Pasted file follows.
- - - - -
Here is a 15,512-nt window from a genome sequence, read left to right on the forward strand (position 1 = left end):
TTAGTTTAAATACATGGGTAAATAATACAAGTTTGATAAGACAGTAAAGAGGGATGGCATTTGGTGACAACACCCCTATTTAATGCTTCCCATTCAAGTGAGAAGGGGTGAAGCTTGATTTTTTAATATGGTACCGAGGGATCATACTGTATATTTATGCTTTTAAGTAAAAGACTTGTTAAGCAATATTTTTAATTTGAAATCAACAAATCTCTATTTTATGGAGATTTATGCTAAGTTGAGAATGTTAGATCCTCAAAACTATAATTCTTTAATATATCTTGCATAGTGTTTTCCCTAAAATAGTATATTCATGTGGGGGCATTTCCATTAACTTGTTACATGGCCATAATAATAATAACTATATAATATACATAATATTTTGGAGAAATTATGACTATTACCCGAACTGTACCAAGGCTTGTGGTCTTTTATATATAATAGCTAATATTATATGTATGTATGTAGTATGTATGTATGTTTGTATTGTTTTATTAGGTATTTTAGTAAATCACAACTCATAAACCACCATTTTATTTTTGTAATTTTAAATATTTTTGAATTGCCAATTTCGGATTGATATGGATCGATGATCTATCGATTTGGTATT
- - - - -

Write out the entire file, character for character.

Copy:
Here is a 15,512-nt window from a genome sequence, read left to right on the forward strand (position 1 = left end):
TTAGTTTAAATACATGGGTAAATAATACAAGTTTGATAAGACAGTAAAGAGGGATGGCATTTGGTGACAACACCCCTATTTAATGCTTCCCATTCAAGTGAGAAGGGGTGAAGCTTGATTTTTTAATATGGTACCGAGGGATCATACTGTATATTTATGCTTTTAAGTAAAAGACTTGTTAAGCAATATTTTTAATTTGAAATCAACAAATCTCTATTTTATGGAGATTTATGCTAAGTTGAGAATGTTAGATCCTCAAAACTATAATTCTTTAATATATCTTGCATAGTGTTTTCCCTAAAATAGTATATTCATGTGGGGGCATTTCCATTAACTTGTTACATGGCCATAATAATAATAACTATATAATATACATAATATTTTGGAGAAATTATGACTATTACCCGAACTGTACCAAGGCTTGTGGTCTTTTATATATAATAGCTAATATTATATGTATGTATGTAGTATGTATGTATGTTTGTATTGTTTTATTAGGTATTTTAGTAAATCACAACTCATAAACCACCATTTTATTTTTGTAATTTTAAATATTTTTGAATTGCCAATTTCGGATTGATATGGATCGATGATCTATCGATTTGGTATT